Therefore, since we are surrounded by such a great cloud of witnesses, let us throw off everything that hinders and the sin that so easily entangles, and let us run with perseverance the race marked out for us.
Sunday night we sang one of those old hymns in a worship service, and suddenly it was as if my grandfather had stepped out of that cloud of witnesses to sing those precious words. As if he stood before me, heartily singing out with the whole congregation on “My God, How Wonderful Thou Art,” a hymn my grandma once told me was among his all-time favorites.
I didn’t know my Grandpa Dirkse all that well—he died of a heart attack when I was nine years old. My earliest memories place him in a blacksmith shop at the very heart of his hometown and mine: Oostburg, Wisconsin. I remember the dark, smoky interior, the eerie light of the flickering flames, the rhythmic ring of his hammer on that immovable anvil.
Grandpa was a respected man, an elder in his church. The church in those days seems to have been little more than extended family. Native folks are given to call good friends “brother,” and that same kind of intimacy seasons small-town churches like the one I grew up in. It’s an intimacy that can be immensely caring—and occasionally almost toxic in self-righteousness. And sometimes both at the same time.
My grandfather was “spiritual” in an old Calvinist sense—he simply didn’t take his own redemption lightly. He was, instead, clamorous about sin and had a melancholy penchant for talking about the darkness of his own heart, to the point of tears. He was gifted at something my mother calls “talking spiritual.” Historians might say he was deeply affected by the nineteenth-century Romantic pietism of his immigrant roots, his parents and grandparents who likely met in small groups where they could and did go on and on about their sins and miseries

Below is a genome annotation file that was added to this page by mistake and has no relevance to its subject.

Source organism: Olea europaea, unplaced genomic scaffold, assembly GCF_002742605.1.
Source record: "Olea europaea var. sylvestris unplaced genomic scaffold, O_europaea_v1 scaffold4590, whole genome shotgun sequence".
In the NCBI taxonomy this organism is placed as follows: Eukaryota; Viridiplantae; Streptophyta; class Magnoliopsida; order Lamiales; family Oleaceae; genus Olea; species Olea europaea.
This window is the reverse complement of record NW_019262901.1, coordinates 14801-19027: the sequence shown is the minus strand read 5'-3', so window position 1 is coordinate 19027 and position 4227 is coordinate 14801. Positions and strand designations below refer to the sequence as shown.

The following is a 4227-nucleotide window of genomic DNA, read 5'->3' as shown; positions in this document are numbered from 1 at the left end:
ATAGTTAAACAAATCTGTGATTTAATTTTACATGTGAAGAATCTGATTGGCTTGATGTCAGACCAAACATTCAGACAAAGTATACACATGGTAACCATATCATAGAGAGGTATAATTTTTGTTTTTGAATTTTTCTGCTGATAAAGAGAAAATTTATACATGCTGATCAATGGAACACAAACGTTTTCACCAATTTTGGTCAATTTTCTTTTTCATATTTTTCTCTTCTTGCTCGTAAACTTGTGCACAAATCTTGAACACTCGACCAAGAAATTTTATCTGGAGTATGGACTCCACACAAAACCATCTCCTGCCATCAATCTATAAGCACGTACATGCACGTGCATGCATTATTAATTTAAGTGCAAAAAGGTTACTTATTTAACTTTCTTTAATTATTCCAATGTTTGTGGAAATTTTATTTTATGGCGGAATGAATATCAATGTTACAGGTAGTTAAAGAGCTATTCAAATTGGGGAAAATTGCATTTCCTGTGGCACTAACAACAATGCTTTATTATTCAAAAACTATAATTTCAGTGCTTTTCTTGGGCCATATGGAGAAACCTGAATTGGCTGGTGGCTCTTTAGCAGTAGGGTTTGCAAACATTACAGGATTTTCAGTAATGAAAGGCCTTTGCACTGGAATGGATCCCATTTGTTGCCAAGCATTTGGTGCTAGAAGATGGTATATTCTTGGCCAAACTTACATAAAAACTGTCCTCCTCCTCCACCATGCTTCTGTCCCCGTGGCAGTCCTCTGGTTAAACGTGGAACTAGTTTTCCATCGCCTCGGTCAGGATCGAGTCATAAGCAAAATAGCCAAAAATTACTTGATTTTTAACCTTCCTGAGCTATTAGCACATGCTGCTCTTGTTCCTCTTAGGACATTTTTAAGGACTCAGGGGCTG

—and God’s abundant grace.
Grandpa Dirkse was a blacksmith, sturdy and stumpy, with powerful arms. When farm horses disappeared from the scene, his business morphed into the care of the new medium of work and transportation—trucks and automobiles. Right at the heart of the village stood Dirkse Service Station, pumping Mobil gas. Way in the back of the garage, a calendar featuring scantily-clad women never failed to catch my eye. I remember not being able to square that calendar with my deeply religious grandfather. Who knows?—his leaving it there may have been my introduction to the maze we call “the human condition.”
But what brought Grandpa back last Sunday night, seemingly right into our midst, was “My God, How Wonderful Thou Art.” Just for a moment he returned to the sanctuary to sing an old favorite by Frederick Faber (1849) that includes a verse about “penitential tears:”
O how I fear thee, living God,
with deepest, tenderest fears,
and worship thee with trembling hope
and penitential tears!
Honestly, I think Grandpa knew “trembling hope” and “tenderest fears” in ways that I don’t. If the stories about him hold true, there must have been times in his life, times he likely loved, when he wept “penitential tears”—because penitence was a passion with him.
But I carry some of Grandpa’s DNA. I’ve got his physicality; and somehow I know, I recognize in my heart, something of his fervent spirituality. I am his grandson. And somewhere, as I write these very words, he’s singing.
Two beautiful renditions of “My God, How Wonderful” are available on YouTube, but neither has any “penitential tears.” I think I know why. How many of us these days talk about fear, or, more so, about tender fears or trembling hope? I don’t often worship the Lord with tears.
That’s what I thought about when Grandpa suddenly showed up Sunday night, way out here in Iowa, a day’s travel away from the heart of the village he loved. He was dressed in his suit, not that sweaty gray tee I remember from the blacksmith shop, or the Mobil shirt he wore later on. Once the music stopped, he was gone.
But then, I suppose, he’s never all that far away. Not really.